by Dolf Trieschnigg, Djoerd Hiemstra, Franciska de Jong, and Wessel Kraaij

An important challenge for biomedical information retrieval (IR) is dealing with the complex, inconsistent and ambiguous biomedical terminology. Frequently, a concept-based representation defined in terms of a domain-specific terminological resource is employed to deal with this challenge. In this paper, we approach the incorporation of a concept-based representation in monolingual biomedical IR from a cross-lingual perspective. In the proposed framework, this is realized by translating and matching between text and concept-based representations. The approach allows for deployment of a rich set of techniques proposed and evaluated in traditional cross-lingual IR. We compare six translation models and measure their effectiveness in the biomedical domain. We demonstrate that the approach can result in significant improvements in retrieval effectiveness over word-based retrieval. Moreover, we demonstrate increased effectiveness of a cross-lingual IR framework for monolingual biomedical IR if basic translations models are combined.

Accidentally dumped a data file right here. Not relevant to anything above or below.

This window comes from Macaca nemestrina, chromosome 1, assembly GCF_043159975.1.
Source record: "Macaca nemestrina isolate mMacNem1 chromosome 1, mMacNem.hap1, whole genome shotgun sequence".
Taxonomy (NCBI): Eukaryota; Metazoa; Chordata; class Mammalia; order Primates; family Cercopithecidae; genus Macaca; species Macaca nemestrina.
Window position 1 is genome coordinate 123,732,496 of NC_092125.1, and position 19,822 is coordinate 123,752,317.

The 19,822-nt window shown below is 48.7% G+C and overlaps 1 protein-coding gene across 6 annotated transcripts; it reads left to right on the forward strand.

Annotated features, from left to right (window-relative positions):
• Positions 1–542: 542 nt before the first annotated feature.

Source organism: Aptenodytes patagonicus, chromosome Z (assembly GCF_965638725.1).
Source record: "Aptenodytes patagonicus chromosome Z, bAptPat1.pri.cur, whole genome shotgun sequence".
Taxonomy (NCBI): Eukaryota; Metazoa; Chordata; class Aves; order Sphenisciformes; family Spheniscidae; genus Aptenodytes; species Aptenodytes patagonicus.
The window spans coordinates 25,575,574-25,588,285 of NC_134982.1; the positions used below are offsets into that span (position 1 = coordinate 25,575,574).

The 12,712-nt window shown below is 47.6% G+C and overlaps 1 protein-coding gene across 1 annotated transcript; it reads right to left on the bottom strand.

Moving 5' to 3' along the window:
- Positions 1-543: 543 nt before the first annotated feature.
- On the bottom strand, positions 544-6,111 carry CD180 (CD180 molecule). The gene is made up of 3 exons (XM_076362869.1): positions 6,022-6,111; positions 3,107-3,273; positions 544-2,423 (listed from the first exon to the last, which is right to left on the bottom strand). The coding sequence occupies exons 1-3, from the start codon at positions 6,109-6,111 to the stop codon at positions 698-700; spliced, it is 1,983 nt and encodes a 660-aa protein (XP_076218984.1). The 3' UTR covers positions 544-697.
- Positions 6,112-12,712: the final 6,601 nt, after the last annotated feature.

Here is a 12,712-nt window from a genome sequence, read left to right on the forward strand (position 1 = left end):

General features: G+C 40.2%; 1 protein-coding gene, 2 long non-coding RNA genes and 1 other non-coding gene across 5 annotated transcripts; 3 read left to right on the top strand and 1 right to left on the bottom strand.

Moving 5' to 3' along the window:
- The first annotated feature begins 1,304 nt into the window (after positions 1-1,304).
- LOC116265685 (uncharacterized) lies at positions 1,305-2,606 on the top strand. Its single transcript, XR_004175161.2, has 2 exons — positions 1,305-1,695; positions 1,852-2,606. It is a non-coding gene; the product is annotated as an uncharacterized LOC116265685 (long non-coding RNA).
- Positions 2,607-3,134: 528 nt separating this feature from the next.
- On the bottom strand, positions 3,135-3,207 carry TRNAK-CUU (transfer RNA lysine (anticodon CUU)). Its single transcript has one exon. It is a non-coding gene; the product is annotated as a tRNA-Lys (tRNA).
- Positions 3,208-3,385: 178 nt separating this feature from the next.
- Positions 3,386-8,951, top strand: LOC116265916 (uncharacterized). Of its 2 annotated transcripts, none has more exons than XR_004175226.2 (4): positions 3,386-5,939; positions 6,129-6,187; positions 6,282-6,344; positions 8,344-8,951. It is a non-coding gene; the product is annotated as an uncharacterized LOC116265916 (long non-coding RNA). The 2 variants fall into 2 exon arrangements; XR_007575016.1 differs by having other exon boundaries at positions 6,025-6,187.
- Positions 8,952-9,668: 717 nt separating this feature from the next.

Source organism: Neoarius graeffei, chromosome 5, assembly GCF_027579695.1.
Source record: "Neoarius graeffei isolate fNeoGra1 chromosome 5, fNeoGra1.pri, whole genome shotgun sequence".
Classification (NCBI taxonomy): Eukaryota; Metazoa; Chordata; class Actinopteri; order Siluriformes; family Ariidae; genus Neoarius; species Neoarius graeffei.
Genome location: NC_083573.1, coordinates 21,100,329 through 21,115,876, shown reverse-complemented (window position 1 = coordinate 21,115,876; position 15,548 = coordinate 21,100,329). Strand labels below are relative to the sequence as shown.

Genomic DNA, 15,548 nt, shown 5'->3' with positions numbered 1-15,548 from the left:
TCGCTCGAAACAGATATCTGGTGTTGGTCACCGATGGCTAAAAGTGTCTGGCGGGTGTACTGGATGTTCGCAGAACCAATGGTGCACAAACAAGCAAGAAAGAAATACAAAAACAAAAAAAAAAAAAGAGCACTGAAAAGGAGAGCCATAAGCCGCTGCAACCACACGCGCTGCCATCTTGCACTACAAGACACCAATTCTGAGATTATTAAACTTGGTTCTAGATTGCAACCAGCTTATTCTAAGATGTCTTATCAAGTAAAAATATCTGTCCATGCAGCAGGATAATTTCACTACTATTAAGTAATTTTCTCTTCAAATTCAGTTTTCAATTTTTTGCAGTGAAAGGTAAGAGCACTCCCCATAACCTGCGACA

The paper will be presented at the 19th ACM International Conference on Information and Knowledge Management on October 26-30 in Toronto, Canada.

Bertold van Voorst graduates on collection selection using database clustering

Monday, July 26th, 2010, posted by Djoerd Hiemstra

Cluster-based collection selection in uncooperative distributed information retrieval

by Bertold van Voorst

The focus of this research is collection selection for distributed information retrieval. The collection descriptions that are necessary for selecting the most relevant collections are often created from information gathered by random sampling. Collection selection based on an incomplete index constructed by using random sampling instead of a full index leads to inferior results.